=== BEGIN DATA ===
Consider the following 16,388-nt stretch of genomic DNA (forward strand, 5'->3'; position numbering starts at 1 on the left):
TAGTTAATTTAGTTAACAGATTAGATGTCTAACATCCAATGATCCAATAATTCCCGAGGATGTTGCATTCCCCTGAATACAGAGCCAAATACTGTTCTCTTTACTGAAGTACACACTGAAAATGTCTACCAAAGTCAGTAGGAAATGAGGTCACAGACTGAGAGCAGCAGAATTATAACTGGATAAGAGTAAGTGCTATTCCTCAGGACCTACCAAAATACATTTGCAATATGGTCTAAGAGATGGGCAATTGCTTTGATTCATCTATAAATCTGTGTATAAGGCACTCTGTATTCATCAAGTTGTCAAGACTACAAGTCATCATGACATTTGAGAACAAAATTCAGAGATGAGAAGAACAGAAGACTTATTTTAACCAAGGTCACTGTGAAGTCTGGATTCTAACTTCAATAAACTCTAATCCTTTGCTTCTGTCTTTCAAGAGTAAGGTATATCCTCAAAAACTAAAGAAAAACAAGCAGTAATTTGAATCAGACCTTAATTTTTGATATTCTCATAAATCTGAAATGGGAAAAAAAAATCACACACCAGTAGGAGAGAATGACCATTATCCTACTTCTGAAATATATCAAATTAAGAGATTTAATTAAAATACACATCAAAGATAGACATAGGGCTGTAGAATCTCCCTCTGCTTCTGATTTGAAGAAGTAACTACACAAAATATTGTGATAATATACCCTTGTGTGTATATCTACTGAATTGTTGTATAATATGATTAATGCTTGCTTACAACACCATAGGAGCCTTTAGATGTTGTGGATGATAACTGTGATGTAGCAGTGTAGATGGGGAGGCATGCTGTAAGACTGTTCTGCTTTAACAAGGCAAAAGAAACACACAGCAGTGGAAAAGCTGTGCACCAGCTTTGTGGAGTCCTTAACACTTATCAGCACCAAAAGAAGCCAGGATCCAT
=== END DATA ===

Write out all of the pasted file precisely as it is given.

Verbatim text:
Consider the following 16,388-nt stretch of genomic DNA (forward strand, 5'->3'; position numbering starts at 1 on the left):
TAGTTAATTTAGTTAACAGATTAGATGTCTAACATCCAATGATCCAATAATTCCCGAGGATGTTGCATTCCCCTGAATACAGAGCCAAATACTGTTCTCTTTACTGAAGTACACACTGAAAATGTCTACCAAAGTCAGTAGGAAATGAGGTCACAGACTGAGAGCAGCAGAATTATAACTGGATAAGAGTAAGTGCTATTCCTCAGGACCTACCAAAATACATTTGCAATATGGTCTAAGAGATGGGCAATTGCTTTGATTCATCTATAAATCTGTGTATAAGGCACTCTGTATTCATCAAGTTGTCAAGACTACAAGTCATCATGACATTTGAGAACAAAATTCAGAGATGAGAAGAACAGAAGACTTATTTTAACCAAGGTCACTGTGAAGTCTGGATTCTAACTTCAATAAACTCTAATCCTTTGCTTCTGTCTTTCAAGAGTAAGGTATATCCTCAAAAACTAAAGAAAAACAAGCAGTAATTTGAATCAGACCTTAATTTTTGATATTCTCATAAATCTGAAATGGGAAAAAAAAATCACACACCAGTAGGAGAGAATGACCATTATCCTACTTCTGAAATATATCAAATTAAGAGATTTAATTAAAATACACATCAAAGATAGACATAGGGCTGTAGAATCTCCCTCTGCTTCTGATTTGAAGAAGTAACTACACAAAATATTGTGATAATATACCCTTGTGTGTATATCTACTGAATTGTTGTATAATATGATTAATGCTTGCTTACAACACCATAGGAGCCTTTAGATGTTGTGGATGATAACTGTGATGTAGCAGTGTAGATGGGGAGGCATGCTGTAAGACTGTTCTGCTTTAACAAGGCAAAAGAAACACACAGCAGTGGAAAAGCTGTGCACCAGCTTTGTGGAGTCCTTAACACTTATCAGCACCAAAAGAAGCCAGGATCCAT